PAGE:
Community Gardens provide more than tasty nourishment, as you'll see in this annual report story.
If you drove past Carriage House Estates trailer court and Air Vista park – just east of the municipal airport in Columbus, Nebraska – a little over a year ago, you wouldn’t have seen anything surprising.
Across from Carriage House Estates and adjacent to the park, where you can see kids play ball and ride their bikes, is a large green space. The space is owned by the city and contains a large red metal building. Several large old oaks grace the short grass. The whole area, under an acre, is enclosed with a tall chainlink fence.
In a few short months, the landscape changed dramatically. Santiago Vasquez, a Columbus community member and Public School employee, approached us with the idea to start a garden in the neighborhood. With food and community at the heart of our work, we dove right in.
If you drove past the same spot this year, you would slow down and linger. You couldn’t miss the beautiful towering “BIENVENIDOS – WELCOME” sign nor the thoughtful kiosk, both construction projects of the local high school’s Industrial Arts classes.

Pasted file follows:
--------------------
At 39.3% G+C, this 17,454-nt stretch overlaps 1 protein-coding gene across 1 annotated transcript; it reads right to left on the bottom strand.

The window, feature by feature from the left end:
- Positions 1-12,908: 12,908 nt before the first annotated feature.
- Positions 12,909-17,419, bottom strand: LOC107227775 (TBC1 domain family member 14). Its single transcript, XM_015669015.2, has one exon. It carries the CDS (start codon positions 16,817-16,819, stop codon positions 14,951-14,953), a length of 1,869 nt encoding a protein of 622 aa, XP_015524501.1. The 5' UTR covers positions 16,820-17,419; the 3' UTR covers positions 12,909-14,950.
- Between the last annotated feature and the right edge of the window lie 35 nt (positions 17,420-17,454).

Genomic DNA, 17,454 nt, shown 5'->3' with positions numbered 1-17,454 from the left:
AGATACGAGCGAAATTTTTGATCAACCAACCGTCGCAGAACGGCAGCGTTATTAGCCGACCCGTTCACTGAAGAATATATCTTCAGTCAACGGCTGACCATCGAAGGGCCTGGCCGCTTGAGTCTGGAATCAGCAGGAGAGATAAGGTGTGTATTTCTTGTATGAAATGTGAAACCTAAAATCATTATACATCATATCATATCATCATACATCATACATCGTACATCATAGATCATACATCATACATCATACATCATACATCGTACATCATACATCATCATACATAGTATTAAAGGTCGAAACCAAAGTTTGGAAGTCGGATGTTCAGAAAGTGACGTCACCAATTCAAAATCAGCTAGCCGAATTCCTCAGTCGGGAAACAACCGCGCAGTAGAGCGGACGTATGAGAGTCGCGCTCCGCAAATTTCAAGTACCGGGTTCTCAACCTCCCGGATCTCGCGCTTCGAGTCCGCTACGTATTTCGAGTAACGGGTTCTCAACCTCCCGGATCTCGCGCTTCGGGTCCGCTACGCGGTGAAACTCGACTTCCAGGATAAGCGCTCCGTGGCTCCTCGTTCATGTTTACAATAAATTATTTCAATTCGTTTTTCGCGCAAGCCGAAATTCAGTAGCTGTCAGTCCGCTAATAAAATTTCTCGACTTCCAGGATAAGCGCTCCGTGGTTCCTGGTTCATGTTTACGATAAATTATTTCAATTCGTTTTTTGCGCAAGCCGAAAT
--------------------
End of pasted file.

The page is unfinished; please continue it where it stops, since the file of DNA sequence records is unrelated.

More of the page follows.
Then you’d see the well-kept vegetable plots. You’d notice compost containers, a tool shed, perhaps a gardener watering their plot with their children alongside. Another gardener might place their harvest in a basket before walking home to cook dinner.
This community garden is one of several we helped develop this year. The gardeners attend workshops to learn growing and preserving techniques. Together they problem-solve, create guidelines, and build their shared space into something that gives them as much as they put into it.
Highlights of 2014
- We were the Midwest Regional Lead for 7 states in the National Farm-to-School Network. 10 rural pilot schools are now reviving farm-fresh school lunches, and 27 growers have received training.
- Over 20 workshops on the Santee Sioux and Omaha Reservations trained local residents on growing, preparing, and selling fresh produce in the community.
- An expanded Farmers Market and Local Food Promotion Program won in the 2014 farm bill will pump $30 million annually into projects to rebuild local food systems across the country.
Read more about the accomplishments you helped make real in our 2014 Annual Report.
Feature image: Gardeners prepare the ground in Columbus, Nebraska, for the community garden. The lot went from unused space to community hub in a few months.
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